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Pilot: Noriega Wanted Drug Cash - And Deniability

September 26, 1991

MIAMI (AP) _ The prosecution’s star witness against Manuel Noriega testified Thursday that the former Panamanian dictator negotiated a tough deal to protect the Medellin cocaine cartel’s first drug flights through Panama.

Drug pilot-turned-informant Floyd Carlton, a longtime Noriega associate, said that in 1982 Noriega angrily spurned the cartel’s initial offer of $30,000 to $50,000 per 400-kilogram cocaine load flown into Panama en route to the United States.

Carlton said he had passed on the offer to Noriega after meeting with cartel chieftains Pablo Escobar and Gustavo Gaviria in Medellin, Colombia.

″He asked whether they were crazy or I was crazy,″ Carlton testified, pointing to Noriega at the defense table. ″He would not allow that to happen for less than $100,000.″

When the pilot took Noriega’s demand back to the cartel leaders, they said they weren’t surprised, Carlton told the court. He said they told him they had dealt with Noriega before, paying the Panamanian leader $1 million to free a seized freighter carrying cocaine in coffee bags.

Carlton said the two men told him: ″This guy is always going very high.″

The government has previously said Noriega continued to bump his price, and that the payoffs eventually reached as high as $500,000.

Carlton said he made his first payment - $100,000 cash - to Noriega in November 1982 through military aide Luis del Cid and a month later passed $150,000 to Noriega in advance of a planned drug flight. He said his final payment was a $200,000 payoff made in December 1983 through del Cid.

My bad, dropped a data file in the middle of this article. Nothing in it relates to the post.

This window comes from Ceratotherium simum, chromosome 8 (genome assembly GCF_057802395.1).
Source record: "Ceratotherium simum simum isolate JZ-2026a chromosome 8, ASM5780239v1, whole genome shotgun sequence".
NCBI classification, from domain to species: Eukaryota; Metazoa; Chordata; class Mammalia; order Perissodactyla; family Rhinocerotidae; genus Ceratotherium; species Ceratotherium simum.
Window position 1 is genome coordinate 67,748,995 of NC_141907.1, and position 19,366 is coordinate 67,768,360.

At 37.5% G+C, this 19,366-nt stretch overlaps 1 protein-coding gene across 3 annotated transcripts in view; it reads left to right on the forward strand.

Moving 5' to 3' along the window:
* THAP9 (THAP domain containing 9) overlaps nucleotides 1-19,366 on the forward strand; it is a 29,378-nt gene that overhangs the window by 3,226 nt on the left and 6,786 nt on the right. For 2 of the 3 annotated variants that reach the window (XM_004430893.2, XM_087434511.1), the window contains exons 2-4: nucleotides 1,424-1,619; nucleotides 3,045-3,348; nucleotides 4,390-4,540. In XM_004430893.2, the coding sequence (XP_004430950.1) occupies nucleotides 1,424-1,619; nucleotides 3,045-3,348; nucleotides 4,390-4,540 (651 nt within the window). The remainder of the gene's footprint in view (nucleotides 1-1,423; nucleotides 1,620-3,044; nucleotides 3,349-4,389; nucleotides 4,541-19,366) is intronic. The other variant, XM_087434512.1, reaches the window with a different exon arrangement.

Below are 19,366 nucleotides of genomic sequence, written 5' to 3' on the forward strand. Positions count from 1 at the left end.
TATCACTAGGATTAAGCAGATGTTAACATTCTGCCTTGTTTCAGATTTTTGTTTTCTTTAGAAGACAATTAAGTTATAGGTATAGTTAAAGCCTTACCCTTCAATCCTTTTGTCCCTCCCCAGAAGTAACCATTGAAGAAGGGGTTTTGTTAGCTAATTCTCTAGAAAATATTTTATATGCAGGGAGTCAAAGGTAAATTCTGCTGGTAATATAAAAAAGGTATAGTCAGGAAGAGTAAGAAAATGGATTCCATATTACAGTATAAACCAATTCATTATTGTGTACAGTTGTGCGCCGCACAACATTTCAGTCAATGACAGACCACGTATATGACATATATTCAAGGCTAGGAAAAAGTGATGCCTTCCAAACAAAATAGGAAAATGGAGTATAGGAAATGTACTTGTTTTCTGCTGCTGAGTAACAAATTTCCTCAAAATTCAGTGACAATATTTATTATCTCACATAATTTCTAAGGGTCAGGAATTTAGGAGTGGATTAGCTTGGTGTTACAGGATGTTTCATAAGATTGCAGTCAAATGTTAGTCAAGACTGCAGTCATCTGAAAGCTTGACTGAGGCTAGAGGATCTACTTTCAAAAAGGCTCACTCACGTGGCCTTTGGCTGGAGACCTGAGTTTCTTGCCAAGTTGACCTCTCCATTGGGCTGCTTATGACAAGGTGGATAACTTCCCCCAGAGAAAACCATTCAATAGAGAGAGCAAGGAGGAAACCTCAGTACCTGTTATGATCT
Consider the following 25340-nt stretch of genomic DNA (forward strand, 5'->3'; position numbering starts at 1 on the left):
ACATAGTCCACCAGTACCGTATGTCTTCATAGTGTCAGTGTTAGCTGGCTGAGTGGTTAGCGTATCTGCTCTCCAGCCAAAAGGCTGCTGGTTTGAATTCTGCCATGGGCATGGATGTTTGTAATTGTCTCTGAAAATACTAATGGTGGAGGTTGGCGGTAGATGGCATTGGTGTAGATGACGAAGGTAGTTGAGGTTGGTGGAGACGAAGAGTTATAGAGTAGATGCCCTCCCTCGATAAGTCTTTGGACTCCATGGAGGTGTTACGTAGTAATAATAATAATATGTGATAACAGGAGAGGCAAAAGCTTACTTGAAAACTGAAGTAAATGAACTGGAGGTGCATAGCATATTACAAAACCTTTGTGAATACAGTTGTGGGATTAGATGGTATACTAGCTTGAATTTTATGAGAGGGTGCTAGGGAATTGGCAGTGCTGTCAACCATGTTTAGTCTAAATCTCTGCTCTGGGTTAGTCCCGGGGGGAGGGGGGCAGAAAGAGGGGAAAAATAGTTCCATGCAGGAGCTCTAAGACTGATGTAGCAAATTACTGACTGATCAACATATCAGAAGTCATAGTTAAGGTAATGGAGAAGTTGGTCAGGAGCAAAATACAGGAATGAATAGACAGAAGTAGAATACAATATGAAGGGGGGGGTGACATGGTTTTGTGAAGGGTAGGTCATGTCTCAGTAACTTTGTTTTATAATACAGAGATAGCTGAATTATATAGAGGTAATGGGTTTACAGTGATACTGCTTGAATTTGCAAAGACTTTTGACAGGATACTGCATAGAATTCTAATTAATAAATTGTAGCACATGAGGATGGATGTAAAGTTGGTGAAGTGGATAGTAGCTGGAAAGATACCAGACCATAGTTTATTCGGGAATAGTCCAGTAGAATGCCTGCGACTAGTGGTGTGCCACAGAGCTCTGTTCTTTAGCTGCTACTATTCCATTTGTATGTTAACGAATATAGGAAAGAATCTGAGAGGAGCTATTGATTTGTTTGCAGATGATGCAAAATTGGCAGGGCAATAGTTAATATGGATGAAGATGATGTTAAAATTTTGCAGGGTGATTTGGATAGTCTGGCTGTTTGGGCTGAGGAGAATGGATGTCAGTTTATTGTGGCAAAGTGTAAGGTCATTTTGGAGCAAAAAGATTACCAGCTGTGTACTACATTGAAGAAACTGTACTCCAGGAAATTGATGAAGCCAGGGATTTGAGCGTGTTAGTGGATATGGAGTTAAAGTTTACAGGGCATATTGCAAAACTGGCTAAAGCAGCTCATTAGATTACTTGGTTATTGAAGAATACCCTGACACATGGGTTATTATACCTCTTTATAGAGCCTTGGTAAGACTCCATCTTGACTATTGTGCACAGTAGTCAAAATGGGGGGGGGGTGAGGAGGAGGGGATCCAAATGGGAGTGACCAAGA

Carlton said that when Escobar asked him to buy a small jet to bring drug money from the United States to Panamanian banks, Noriega said he would sell his own jet. He said he called Escobar for advice.

″He told me he thought it was a wonderful idea, but to be very careful where I stepped with this deal because these people were tigers,″ Carlton said.

Noriega later confiscated the plane after finding out it was used for a money laundering flight without notifying him, Carlton said.

The payments per flight weren’t Noriega’s only cartel income, Carlton said. In May 1984, after the assassination of Colombia’s justice minister was blamed on the cartel, the ″creme de la creme″ of that nation’s drug world hid out in Panama, Carlton said.

Escobar called him to a meeting in Panama City and said all were safe because Noriega was paid $4 million, Carlton said.

Noriega told Carlton to keep his name out of the deals, and Carlton said he did so - but that the cartel leaders knew they were negotiating with Noriega through him.

Noriega, then head of the Panamanian intelligence branch, even insisted that Carlton use no Panamanian-registered airplanes for the drug flights, Carlton said.

″He told me he did not wish to have his name involved, and if anything happened, he didn’t know nothing from nothing,″ Carlton testified.

Noriega initially balked at dealing with the cartel at all, said Carlton, who was approached by an intermediary.

When Carlton later informed Noriega of the proposal, the officer exploded, said Carlton.

″He became exceedingly upset and he told me I should be grateful that, on the grounds of our friendship, he didn’t send me to jail,″ he testified. But a few weeks later Noriega called again, and sent him to Colombia to find out more, he said.

Carlton, 42, served a four-year sentence for drug trafficking, and is now in the witness protection program in the United States. U.S. District Judge William Hoeveler has asked media artists in the courtroom not to sketch his face.

Before the trial, prosecutors said Carlton, then a court official, met Noriega in Panama’s Chiriqui province in the 1960s when the then-lieutenant shot a farmer’s horse. Carlton obligingly mislaid the farmer’s complaint against Noriega.

Carlton said he and Cesar Rodriguez eventually set up a charter flight company in Panama City, and received Noriega’s protection, allowing them to move through customs and immigration with impunity.

Noriega faces 140 years in prison if convicted on all 10 drug and racketeering counts he faces. He surrendered in Panama to U.S. invasion troops in January 1990.

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